Life Insurance Proceeds
How To Ensure That Your Life Insurance Proceeds Are Protected In Australia
Know the facts about Life Insurance policies and ensure that you protect your families payments by managing your policy correctly. Contact a financial solicitor for more information on (02) 9011 7929.
Life insurance is a major key in regards to an individual’s financial planning as it covers your family financially if the worst was to happen to you. Unfortunately, there are occasions where life insurance payments fall into the wrong hands and those in need never receive what they are owed. For this reason we’ve created an in depth guide for those with life insurance policies to ensure that your proceeds are protected and end up in the right hands in the event of your death.
Ownership Of Your Life Insurance Policy
Whoever owns the life insurance policy is entitled to the proceeds, therefore you may change ownership from yourself to the person of who you wish to receive the payment if the worst was to occur. An example would be making your partner the owner of your life insurance policy. This option may not be right for everyone as only the policy owner can make changes to the insurance policy. For this reason, you may wish to remain to the owner of your own policy rather than hand over all of the power to someone else.
If you remain the owner of your life insurance policy, if the worst was to happen, the proceeds will be paid to your estate. From there, your executor will pay out your estate according to your will. You may not want to have your life insurance policy sent to your estate; in this case you can nominate a beneficiary, which we will go into more detail below.
Nominating A Suitable Beneficiary
When you take out life insurance, you have the option to nominate a beneficiary of your choice. This beneficiary is the person of who you wish to receive the proceeds of your life insurance. More often than not, you can nominate as many as 5 beneficiaries to share the proceeds of your policy in accordance to your specification. Usually, people nominate their children or spouse as their beneficiaries but it is completely up to you who you choose. The only requirement is that your nominee must be at least 18 years old.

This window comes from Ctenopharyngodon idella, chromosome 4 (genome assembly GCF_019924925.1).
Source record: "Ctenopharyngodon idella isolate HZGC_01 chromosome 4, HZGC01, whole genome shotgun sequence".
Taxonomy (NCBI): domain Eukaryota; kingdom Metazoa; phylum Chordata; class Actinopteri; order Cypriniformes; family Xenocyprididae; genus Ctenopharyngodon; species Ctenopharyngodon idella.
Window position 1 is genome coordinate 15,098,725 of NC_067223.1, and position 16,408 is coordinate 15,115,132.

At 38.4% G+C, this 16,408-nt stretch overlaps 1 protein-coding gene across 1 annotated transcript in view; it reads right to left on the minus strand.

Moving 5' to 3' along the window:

If you choose your children as your beneficiary and they are under 18, you can clarify in your will that their proceeds will go to their dependent. This way, if other beneficiaries pass away your children will be the recipient of the proceeds. Once you nominate someone as your beneficiary, the nomination is binding and cannot be overturned by your provider, creating a legal contract which requires the payment of all beneficiaries.
When Your Life Insurance Proceeds Go To Your Estate
If you remain the sole owner of your life insurance policy without any beneficiaries, your proceeds will be paid to your estate if the worst is to occur. Your estate will be then paid out in accordance to your will. While this may seem straightforward, there are often problems which arise in this situation, such as the following:
- Debt Repayments Being Made: If you have an outstanding debt at the time of your death, there is a possibility that your insurance proceeds may be sent to your lenders with only the left over amount being paid to your family. This includes new debts such as funeral expenses and will administration fees.
- Delays in Payment: Distributing an estate can take a good amount of time and is often delayed, leaving your family members without their due payments. Losing a loved one is hard enough without the impact of financial uncertainty, especially if you were the main source of household income.
- Having an Invalid Will or No Will At All: If your will is not clear in it’s instruction or you don’t have a will at all, you’re estate will be at the hands of the State Intestacy laws which award your next of kin the proceeds although can lead to even further delay than usual.
- Your Will Is Contested: Often times, family members and partners can feel hard done by if they aren’t included in your will in a way they feel they should. In this case, legal action may be taken which can cause further delay and could affect the payment of other family members.
Review & Update Your Policy
Over time, you personal circumstances and relationships may change. Friends can have a falling out and relationships can end. In the event of these situations, you should adjust your life insurance policy beneficiaries as soon as possible to ensure that your proceeds go to the desired recipients without issue or delay.
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